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Today, a visit from the President of the United States often means traffic jams and inconvenience. But, in the early days of the City of Atlanta, a visit from the Commander in Chief was an occasion for great fanfare. Probably because such visits were few and far between and the opportunity to see, first-hand and up-close, the leader of our nation was one that not many could pass up.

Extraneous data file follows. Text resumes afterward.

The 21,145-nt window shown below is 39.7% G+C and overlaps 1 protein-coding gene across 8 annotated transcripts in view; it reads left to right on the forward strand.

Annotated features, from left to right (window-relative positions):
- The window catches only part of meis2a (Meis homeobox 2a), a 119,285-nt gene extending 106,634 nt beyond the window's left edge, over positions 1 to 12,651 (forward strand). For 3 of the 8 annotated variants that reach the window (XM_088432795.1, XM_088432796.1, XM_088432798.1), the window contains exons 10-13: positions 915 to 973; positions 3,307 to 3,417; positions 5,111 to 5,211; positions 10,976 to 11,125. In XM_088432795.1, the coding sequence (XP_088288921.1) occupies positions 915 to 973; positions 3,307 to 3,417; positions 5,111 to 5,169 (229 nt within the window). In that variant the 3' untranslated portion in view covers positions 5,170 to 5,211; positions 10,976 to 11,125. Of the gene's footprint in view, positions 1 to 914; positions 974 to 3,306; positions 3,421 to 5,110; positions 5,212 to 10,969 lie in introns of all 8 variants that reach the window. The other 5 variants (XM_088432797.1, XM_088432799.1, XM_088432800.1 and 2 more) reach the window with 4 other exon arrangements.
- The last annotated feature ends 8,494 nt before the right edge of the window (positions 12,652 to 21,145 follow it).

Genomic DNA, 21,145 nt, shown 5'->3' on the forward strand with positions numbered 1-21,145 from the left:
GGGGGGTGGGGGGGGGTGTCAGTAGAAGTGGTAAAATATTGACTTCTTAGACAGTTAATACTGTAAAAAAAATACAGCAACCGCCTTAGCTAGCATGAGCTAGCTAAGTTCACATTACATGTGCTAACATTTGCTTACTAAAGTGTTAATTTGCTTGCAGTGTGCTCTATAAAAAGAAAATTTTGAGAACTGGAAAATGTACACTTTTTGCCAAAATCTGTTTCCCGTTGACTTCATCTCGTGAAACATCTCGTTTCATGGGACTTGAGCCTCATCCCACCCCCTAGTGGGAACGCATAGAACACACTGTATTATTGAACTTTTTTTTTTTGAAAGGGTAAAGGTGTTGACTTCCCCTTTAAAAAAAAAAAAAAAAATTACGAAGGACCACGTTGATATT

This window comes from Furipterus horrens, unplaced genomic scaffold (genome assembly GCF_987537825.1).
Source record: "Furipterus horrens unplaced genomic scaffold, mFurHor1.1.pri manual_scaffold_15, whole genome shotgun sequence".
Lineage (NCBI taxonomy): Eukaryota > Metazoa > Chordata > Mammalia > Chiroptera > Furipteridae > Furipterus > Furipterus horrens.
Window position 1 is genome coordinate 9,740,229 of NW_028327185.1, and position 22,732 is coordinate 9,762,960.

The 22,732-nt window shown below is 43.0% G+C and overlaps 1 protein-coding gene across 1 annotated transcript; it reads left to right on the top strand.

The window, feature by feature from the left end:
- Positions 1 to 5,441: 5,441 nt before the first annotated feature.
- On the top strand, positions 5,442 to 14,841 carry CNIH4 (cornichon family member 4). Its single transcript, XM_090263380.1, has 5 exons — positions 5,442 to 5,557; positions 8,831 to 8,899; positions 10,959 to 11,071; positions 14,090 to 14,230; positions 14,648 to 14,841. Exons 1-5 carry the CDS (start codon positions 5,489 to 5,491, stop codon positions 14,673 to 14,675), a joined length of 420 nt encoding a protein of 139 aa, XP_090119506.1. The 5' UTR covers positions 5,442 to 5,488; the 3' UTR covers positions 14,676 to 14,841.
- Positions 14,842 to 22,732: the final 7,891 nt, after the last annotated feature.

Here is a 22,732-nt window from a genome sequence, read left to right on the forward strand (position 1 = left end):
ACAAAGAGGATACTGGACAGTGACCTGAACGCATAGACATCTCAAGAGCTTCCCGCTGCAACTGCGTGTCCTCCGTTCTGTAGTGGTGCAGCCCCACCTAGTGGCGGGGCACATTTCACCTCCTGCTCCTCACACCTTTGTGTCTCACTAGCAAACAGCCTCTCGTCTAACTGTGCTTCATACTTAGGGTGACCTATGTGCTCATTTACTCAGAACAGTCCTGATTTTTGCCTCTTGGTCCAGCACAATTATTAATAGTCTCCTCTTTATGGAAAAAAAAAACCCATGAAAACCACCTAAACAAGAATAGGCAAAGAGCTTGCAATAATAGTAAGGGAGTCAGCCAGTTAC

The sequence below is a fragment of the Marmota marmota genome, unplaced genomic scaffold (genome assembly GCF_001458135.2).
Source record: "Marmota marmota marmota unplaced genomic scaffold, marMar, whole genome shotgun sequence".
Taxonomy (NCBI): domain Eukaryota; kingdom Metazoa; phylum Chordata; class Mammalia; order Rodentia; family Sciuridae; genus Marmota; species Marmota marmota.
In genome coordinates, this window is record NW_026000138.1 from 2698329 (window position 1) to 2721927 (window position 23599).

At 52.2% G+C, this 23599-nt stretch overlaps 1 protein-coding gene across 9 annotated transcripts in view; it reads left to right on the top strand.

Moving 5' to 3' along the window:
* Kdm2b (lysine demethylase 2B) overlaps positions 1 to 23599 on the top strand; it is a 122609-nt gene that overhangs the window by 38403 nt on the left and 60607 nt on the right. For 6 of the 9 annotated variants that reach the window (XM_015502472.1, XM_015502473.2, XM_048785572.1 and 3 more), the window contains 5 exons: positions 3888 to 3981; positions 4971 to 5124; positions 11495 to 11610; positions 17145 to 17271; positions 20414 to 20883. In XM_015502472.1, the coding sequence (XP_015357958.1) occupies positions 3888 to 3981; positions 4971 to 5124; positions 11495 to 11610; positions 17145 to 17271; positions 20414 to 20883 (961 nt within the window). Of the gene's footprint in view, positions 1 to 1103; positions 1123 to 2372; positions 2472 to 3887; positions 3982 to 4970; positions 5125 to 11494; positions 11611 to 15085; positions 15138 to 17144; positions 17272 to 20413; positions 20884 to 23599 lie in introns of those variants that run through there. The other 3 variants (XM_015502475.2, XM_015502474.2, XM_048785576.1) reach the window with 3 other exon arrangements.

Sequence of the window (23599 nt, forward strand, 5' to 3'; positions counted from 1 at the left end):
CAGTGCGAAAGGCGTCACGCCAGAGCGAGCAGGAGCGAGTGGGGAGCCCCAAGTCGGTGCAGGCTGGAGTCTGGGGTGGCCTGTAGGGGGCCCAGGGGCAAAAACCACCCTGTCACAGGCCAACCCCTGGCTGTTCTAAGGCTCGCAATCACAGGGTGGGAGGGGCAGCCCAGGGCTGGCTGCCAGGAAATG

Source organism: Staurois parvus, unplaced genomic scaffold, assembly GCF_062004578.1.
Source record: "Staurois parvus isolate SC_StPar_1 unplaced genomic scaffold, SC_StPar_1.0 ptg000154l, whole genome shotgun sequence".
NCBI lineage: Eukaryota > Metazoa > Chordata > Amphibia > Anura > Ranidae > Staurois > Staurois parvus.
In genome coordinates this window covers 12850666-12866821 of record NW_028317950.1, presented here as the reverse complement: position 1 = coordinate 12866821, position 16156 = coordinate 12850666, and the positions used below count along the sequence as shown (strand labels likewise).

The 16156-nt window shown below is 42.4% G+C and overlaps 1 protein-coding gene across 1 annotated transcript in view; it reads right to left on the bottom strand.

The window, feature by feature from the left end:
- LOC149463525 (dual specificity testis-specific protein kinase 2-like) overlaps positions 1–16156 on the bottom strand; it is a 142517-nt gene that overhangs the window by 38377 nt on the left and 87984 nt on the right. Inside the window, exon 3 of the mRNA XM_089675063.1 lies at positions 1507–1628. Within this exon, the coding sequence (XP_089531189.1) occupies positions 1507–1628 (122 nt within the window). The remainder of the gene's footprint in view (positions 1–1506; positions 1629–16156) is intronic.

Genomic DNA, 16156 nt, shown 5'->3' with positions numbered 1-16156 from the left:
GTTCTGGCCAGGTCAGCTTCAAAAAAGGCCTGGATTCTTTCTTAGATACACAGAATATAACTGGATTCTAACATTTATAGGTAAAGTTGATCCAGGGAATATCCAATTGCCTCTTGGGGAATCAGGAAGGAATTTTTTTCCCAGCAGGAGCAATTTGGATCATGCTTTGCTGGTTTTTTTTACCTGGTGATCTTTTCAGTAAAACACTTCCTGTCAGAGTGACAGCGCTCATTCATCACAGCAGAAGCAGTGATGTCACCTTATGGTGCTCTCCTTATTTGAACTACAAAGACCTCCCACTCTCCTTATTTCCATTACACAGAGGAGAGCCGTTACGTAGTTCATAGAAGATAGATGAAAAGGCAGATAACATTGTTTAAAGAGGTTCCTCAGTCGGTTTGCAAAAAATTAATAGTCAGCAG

Franklin D. Roosevelt visited Atlanta on more than one occasion, probably because he spent so much time in Georgia at Warm Springs. In 1935, FDR came to Atlanta to dedicate something near and dear to his heart. Something that, ironically, ended up becoming what it was created to replace, which is why it was torn down. It is the subject of this week’s Stories of Atlanta.

Lance Russell is an Atlanta-based filmmaker and media communicator who, for over three decades, has been entrusted by clients to tell their stories. A seasoned producer with an innate ability to cut to...

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